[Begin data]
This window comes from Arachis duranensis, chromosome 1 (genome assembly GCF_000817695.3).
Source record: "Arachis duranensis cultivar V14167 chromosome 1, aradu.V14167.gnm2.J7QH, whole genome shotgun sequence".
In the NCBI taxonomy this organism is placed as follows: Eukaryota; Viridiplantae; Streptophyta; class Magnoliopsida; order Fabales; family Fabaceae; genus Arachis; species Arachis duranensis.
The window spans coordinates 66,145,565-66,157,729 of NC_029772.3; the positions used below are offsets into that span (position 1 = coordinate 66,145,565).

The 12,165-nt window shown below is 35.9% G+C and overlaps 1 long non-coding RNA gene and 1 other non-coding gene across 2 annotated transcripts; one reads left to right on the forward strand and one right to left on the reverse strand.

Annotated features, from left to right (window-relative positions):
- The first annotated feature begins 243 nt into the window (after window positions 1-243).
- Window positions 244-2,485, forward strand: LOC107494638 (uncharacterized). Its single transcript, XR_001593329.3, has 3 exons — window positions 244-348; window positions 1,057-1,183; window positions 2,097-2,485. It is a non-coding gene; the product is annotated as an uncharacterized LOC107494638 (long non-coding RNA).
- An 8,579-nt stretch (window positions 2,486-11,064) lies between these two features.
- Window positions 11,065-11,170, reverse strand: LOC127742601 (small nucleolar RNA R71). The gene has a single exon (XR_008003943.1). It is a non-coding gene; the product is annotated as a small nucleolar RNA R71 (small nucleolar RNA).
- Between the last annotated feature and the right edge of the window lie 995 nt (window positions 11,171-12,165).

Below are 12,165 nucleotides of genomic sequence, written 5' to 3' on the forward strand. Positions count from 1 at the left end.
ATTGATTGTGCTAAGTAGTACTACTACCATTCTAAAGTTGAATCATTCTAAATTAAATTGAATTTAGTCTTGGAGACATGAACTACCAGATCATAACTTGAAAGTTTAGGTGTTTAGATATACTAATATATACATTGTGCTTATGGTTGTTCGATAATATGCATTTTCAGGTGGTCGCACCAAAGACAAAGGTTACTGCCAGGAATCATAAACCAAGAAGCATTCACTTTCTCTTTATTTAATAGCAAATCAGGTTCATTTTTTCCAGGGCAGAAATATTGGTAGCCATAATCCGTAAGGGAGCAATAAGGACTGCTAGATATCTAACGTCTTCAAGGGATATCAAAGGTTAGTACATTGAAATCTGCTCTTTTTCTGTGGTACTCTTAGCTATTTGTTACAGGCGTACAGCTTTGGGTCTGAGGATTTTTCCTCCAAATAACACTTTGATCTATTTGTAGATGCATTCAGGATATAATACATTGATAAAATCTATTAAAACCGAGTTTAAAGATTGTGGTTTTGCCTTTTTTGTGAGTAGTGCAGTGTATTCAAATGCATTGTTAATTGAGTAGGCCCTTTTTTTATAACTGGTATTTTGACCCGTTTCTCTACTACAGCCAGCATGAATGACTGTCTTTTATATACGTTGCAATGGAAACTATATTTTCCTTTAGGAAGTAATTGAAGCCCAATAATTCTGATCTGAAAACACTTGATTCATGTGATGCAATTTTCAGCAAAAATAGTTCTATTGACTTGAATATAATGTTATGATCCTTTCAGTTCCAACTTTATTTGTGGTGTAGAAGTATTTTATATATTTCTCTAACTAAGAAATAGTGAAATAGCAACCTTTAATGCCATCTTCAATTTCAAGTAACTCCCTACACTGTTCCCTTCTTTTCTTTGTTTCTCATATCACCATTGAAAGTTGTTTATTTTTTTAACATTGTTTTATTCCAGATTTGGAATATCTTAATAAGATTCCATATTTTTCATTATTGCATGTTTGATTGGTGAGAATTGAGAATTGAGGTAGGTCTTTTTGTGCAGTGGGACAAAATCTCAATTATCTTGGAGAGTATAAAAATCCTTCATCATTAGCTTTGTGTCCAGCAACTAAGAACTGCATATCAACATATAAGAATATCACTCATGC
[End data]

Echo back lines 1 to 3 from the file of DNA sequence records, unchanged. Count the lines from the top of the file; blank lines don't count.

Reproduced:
This window comes from Arachis duranensis, chromosome 1 (genome assembly GCF_000817695.3).
Source record: "Arachis duranensis cultivar V14167 chromosome 1, aradu.V14167.gnm2.J7QH, whole genome shotgun sequence".
In the NCBI taxonomy this organism is placed as follows: Eukaryota; Viridiplantae; Streptophyta; class Magnoliopsida; order Fabales; family Fabaceae; genus Arachis; species Arachis duranensis.